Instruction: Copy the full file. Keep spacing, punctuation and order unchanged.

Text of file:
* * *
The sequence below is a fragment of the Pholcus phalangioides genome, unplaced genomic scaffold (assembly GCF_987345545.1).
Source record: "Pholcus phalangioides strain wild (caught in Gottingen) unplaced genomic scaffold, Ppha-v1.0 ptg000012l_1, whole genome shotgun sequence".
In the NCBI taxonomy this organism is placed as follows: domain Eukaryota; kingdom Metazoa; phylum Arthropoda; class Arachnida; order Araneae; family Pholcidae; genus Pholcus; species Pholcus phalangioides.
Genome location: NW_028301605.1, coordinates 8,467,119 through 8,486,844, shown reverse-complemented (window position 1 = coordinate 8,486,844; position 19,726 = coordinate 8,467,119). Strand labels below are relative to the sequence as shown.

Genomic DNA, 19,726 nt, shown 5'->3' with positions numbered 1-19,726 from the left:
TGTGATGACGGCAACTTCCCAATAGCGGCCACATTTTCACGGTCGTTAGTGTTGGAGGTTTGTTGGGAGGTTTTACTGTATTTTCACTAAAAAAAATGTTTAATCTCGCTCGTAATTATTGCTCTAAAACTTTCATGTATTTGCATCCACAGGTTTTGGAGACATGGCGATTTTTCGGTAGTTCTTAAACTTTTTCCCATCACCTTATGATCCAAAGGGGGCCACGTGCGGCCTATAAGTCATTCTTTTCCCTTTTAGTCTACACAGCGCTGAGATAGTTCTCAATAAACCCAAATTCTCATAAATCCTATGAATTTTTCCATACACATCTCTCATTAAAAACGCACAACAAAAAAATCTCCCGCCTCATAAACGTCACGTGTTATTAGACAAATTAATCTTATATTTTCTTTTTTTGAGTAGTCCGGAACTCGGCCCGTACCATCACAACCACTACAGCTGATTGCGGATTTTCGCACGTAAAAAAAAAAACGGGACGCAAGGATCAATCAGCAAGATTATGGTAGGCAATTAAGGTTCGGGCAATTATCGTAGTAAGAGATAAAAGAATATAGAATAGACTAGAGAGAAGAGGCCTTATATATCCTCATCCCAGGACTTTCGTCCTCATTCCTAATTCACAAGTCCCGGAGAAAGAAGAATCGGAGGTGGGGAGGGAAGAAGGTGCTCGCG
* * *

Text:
The sequence below is a fragment of the Pholcus phalangioides genome, unplaced genomic scaffold (assembly GCF_987345545.1).
Source record: "Pholcus phalangioides strain wild (caught in Gottingen) unplaced genomic scaffold, Ppha-v1.0 ptg000012l_1, whole genome shotgun sequence".
In the NCBI taxonomy this organism is placed as follows: domain Eukaryota; kingdom Metazoa; phylum Arthropoda; class Arachnida; order Araneae; family Pholcidae; genus Pholcus; species Pholcus phalangioides.
Genome location: NW_028301605.1, coordinates 8,467,119 through 8,486,844, shown reverse-complemented (window position 1 = coordinate 8,486,844; position 19,726 = coordinate 8,467,119). Strand labels below are relative to the sequence as shown.

Genomic DNA, 19,726 nt, shown 5'->3' with positions numbered 1-19,726 from the left:
TGTGATGACGGCAACTTCCCAATAGCGGCCACATTTTCACGGTCGTTAGTGTTGGAGGTTTGTTGGGAGGTTTTACTGTATTTTCACTAAAAAAAATGTTTAATCTCGCTCGTAATTATTGCTCTAAAACTTTCATGTATTTGCATCCACAGGTTTTGGAGACATGGCGATTTTTCGGTAGTTCTTAAACTTTTTCCCATCACCTTATGATCCAAAGGGGGCCACGTGCGGCCTATAAGTCATTCTTTTCCCTTTTAGTCTACACAGCGCTGAGATAGTTCTCAATAAACCCAAATTCTCATAAATCCTATGAATTTTTCCATACACATCTCTCATTAAAAACGCACAACAAAAAAATCTCCCGCCTCATAAACGTCACGTGTTATTAGACAAATTAATCTTATATTTTCTTTTTTTGAGTAGTCCGGAACTCGGCCCGTACCATCACAACCACTACAGCTGATTGCGGATTTTCGCACGTAAAAAAAAAAACGGGACGCAAGGATCAATCAGCAAGATTATGGTAGGCAATTAAGGTTCGGGCAATTATCGTAGTAAGAGATAAAAGAATATAGAATAGACTAGAGAGAAGAGGCCTTATATATCCTCATCCCAGGACTTTCGTCCTCATTCCTAATTCACAAGTCCCGGAGAAAGAAGAATCGGAGGTGGGGAGGGAAGAAGGTGCTCGCG